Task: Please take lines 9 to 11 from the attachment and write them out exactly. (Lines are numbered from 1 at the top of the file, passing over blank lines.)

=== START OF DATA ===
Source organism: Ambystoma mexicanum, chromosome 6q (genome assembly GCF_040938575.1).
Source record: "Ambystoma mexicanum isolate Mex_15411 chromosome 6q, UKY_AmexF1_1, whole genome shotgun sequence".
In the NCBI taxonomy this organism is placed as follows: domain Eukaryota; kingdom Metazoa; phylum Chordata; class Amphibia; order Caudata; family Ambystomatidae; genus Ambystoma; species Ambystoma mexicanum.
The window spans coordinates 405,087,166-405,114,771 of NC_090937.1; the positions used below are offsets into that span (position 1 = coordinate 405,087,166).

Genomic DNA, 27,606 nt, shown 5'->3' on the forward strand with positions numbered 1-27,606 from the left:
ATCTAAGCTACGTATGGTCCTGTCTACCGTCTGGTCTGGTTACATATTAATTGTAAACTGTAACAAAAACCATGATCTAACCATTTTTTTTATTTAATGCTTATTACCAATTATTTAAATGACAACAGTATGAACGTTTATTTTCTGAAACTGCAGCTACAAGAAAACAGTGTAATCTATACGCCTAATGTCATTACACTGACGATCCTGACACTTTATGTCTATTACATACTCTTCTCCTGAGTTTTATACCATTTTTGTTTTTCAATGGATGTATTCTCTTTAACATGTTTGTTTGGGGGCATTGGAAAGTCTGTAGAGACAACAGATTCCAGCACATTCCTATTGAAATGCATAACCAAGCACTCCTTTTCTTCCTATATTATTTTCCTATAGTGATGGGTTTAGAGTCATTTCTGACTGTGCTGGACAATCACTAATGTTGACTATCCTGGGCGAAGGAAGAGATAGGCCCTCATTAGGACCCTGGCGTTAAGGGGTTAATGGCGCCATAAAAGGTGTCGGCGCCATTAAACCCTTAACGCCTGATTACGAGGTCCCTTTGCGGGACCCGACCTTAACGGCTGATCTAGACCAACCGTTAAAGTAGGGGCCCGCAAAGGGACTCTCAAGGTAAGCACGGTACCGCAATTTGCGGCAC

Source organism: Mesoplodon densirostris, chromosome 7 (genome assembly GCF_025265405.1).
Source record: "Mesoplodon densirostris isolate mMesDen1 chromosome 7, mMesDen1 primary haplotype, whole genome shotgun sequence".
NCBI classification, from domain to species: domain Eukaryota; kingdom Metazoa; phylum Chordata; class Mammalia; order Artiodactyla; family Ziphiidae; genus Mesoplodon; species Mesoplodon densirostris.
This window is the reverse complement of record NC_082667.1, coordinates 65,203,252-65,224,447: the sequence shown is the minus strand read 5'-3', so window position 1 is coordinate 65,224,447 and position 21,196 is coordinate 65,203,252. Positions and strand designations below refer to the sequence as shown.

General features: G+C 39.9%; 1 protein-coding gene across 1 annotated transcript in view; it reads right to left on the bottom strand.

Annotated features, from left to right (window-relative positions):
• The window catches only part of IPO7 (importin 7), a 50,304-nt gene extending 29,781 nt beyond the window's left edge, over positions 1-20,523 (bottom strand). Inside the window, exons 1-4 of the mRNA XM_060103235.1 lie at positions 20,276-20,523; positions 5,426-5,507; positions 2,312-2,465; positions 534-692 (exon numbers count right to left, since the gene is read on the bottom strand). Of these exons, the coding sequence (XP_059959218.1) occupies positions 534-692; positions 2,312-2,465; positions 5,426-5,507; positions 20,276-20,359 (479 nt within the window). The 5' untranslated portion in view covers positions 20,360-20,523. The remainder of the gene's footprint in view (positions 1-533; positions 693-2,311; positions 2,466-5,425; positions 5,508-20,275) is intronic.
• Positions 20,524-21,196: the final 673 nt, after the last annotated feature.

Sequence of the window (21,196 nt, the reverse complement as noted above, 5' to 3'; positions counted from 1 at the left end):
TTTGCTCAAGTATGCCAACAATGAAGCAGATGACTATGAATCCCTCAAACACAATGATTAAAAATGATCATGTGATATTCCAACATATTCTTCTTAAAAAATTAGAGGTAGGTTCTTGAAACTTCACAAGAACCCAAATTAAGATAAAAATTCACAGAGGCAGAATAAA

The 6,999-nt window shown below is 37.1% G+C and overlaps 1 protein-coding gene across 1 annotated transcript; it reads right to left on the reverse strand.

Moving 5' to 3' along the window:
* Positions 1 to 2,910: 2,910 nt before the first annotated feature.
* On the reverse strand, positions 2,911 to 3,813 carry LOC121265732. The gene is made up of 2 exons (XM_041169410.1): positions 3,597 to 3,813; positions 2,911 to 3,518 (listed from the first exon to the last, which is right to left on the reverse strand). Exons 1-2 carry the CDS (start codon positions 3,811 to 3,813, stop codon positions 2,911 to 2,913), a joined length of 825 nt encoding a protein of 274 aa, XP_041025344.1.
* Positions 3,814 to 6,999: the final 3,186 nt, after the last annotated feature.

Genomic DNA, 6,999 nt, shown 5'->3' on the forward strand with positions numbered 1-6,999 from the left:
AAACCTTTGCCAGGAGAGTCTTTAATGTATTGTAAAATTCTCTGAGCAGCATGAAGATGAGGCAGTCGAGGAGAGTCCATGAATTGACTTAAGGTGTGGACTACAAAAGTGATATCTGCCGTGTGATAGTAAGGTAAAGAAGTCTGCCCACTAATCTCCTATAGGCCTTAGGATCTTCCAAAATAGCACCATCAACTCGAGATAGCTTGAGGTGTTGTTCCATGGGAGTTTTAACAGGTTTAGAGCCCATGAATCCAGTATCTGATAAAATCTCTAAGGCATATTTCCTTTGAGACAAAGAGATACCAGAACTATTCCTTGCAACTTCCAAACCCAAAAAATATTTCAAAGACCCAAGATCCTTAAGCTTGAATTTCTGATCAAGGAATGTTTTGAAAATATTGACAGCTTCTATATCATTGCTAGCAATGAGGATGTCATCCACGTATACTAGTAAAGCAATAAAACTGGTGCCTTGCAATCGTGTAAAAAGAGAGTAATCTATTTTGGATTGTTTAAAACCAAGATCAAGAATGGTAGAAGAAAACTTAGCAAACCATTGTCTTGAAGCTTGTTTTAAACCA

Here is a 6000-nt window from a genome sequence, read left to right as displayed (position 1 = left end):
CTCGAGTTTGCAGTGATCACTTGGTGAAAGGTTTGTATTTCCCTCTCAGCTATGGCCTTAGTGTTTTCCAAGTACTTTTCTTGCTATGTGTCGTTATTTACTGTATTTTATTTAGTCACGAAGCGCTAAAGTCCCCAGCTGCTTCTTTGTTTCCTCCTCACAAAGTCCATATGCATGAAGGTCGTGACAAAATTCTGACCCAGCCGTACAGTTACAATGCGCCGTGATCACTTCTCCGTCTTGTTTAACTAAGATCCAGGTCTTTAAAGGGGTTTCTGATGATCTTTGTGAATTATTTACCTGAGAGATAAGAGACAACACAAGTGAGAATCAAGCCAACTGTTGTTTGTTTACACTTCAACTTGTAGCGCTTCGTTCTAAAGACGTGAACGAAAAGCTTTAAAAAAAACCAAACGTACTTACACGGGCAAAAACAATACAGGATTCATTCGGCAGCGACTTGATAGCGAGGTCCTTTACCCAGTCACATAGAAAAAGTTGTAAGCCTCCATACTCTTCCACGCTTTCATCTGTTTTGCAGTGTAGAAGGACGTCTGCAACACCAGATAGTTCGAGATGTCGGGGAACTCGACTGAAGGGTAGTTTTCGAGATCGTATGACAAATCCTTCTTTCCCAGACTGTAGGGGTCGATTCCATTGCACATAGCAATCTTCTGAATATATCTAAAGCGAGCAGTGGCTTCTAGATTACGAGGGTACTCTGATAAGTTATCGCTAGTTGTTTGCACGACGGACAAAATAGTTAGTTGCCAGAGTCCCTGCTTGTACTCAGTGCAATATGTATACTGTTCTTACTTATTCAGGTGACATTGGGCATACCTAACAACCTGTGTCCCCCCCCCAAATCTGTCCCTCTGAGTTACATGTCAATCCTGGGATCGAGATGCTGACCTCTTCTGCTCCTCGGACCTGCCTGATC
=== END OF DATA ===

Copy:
NCBI classification, from domain to species: domain Eukaryota; kingdom Metazoa; phylum Chordata; class Mammalia; order Artiodactyla; family Ziphiidae; genus Mesoplodon; species Mesoplodon densirostris.
This window is the reverse complement of record NC_082667.1, coordinates 65,203,252-65,224,447: the sequence shown is the minus strand read 5'-3', so window position 1 is coordinate 65,224,447 and position 21,196 is coordinate 65,203,252. Positions and strand designations below refer to the sequence as shown.

General features: G+C 39.9%; 1 protein-coding gene across 1 annotated transcript in view; it reads right to left on the bottom strand.